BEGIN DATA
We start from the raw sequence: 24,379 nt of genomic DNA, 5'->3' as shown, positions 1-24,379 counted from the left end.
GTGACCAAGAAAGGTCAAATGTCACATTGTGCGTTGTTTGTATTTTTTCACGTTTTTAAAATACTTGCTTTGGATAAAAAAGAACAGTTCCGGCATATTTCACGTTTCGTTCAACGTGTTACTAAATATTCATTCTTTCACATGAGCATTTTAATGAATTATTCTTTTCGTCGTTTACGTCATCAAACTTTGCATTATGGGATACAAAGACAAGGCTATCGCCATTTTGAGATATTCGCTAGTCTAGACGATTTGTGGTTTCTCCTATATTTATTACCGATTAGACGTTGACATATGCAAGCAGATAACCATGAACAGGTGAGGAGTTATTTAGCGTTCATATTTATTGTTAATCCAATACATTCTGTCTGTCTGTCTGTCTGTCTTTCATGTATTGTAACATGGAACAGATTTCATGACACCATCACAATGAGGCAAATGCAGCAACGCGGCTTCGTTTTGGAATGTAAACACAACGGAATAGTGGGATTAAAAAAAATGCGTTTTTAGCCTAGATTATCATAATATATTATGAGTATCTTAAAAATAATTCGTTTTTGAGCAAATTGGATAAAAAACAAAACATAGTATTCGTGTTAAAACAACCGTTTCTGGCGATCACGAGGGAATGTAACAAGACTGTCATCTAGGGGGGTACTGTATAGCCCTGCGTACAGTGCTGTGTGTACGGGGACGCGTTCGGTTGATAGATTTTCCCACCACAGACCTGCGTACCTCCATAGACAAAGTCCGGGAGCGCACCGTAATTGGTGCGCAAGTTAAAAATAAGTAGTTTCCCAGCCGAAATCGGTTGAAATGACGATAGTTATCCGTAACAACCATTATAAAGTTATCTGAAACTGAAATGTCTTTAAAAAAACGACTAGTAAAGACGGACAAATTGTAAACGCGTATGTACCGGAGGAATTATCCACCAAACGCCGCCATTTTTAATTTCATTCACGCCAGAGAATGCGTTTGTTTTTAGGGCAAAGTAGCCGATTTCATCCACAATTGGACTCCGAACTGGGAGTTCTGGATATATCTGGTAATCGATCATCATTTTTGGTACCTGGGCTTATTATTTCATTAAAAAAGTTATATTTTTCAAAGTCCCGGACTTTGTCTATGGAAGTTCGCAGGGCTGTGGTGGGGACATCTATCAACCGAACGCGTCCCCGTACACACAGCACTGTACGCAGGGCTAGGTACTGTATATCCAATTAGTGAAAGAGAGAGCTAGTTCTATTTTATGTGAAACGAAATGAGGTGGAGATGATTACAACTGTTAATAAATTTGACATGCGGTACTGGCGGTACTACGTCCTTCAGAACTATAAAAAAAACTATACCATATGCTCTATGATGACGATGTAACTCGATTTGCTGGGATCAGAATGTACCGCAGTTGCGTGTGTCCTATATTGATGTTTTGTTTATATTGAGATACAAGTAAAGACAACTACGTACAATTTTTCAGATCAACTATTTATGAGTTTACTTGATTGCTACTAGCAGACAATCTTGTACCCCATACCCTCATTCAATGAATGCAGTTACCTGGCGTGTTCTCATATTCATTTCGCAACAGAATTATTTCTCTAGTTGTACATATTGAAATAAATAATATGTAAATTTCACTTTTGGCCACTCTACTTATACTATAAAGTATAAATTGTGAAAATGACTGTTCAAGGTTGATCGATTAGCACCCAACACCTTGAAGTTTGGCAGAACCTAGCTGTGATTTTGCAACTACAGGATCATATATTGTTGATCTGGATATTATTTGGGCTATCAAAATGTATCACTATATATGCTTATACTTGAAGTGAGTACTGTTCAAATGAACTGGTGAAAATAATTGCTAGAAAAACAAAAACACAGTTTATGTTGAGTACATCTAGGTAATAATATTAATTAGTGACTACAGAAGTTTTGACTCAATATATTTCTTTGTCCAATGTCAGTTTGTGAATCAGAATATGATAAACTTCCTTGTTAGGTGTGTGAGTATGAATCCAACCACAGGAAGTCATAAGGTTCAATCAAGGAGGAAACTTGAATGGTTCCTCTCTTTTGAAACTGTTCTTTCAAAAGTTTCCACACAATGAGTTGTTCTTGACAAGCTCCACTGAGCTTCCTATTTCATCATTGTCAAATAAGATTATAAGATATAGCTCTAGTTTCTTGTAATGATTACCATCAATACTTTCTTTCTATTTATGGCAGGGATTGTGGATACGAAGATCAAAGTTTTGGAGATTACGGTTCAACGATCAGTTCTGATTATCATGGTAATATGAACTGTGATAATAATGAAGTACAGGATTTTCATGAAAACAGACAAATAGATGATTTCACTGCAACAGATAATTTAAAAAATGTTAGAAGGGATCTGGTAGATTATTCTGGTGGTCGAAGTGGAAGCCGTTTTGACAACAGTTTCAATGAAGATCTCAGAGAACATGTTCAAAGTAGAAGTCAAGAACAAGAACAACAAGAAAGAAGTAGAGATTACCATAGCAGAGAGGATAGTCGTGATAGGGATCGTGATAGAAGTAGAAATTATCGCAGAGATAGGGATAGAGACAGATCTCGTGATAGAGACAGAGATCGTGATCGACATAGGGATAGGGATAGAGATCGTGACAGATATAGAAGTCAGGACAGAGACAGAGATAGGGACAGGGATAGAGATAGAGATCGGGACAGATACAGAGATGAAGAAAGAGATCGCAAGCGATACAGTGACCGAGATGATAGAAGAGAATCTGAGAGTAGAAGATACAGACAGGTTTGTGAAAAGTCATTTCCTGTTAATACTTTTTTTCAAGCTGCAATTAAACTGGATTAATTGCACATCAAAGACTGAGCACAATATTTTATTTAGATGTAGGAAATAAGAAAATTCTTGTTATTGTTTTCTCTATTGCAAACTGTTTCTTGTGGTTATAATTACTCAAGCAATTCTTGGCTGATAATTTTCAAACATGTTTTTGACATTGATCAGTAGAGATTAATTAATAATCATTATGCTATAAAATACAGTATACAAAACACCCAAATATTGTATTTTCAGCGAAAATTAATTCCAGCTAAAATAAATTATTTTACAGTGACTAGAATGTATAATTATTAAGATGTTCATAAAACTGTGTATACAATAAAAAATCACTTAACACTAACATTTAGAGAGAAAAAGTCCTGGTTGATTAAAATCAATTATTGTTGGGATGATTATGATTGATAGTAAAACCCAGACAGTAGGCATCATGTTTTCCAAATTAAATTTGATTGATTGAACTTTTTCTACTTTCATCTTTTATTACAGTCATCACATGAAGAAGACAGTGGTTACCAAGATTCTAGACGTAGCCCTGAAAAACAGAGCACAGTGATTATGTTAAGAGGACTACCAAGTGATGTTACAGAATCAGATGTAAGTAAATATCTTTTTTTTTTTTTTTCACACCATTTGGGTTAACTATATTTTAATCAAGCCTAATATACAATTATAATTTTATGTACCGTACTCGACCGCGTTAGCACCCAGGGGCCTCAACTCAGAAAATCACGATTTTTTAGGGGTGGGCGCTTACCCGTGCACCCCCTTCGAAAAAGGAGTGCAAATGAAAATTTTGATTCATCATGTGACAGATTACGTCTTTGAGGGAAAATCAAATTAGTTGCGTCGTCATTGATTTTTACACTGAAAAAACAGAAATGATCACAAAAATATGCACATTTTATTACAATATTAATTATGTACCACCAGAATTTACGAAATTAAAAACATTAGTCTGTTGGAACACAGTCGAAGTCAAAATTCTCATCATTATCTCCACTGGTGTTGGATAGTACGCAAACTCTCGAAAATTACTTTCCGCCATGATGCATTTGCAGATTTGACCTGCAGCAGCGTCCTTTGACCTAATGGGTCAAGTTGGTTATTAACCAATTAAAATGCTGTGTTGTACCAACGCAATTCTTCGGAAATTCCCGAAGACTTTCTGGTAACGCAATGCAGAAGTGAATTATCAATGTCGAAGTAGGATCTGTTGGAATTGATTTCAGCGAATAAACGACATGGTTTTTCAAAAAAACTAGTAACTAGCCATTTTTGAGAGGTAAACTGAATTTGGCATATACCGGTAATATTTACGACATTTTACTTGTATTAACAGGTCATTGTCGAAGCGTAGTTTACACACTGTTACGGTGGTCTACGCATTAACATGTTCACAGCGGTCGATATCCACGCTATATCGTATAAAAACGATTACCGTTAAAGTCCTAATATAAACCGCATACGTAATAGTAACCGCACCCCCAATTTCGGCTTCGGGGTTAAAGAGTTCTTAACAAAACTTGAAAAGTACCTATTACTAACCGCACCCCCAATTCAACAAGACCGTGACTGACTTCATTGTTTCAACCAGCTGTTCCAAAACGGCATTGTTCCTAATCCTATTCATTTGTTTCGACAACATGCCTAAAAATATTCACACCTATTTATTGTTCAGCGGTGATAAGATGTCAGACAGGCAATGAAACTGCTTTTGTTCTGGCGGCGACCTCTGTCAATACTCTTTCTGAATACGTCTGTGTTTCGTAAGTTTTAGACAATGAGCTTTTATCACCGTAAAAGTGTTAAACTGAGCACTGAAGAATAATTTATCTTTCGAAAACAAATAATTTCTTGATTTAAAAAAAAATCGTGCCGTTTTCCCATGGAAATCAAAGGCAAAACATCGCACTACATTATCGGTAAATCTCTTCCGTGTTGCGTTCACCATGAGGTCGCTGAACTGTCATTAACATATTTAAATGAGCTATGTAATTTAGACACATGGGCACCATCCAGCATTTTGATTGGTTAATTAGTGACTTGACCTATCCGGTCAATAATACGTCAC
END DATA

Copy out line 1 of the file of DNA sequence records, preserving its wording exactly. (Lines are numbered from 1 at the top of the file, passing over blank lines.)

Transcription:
We start from the raw sequence: 24,379 nt of genomic DNA, 5'->3' as shown, positions 1-24,379 counted from the left end.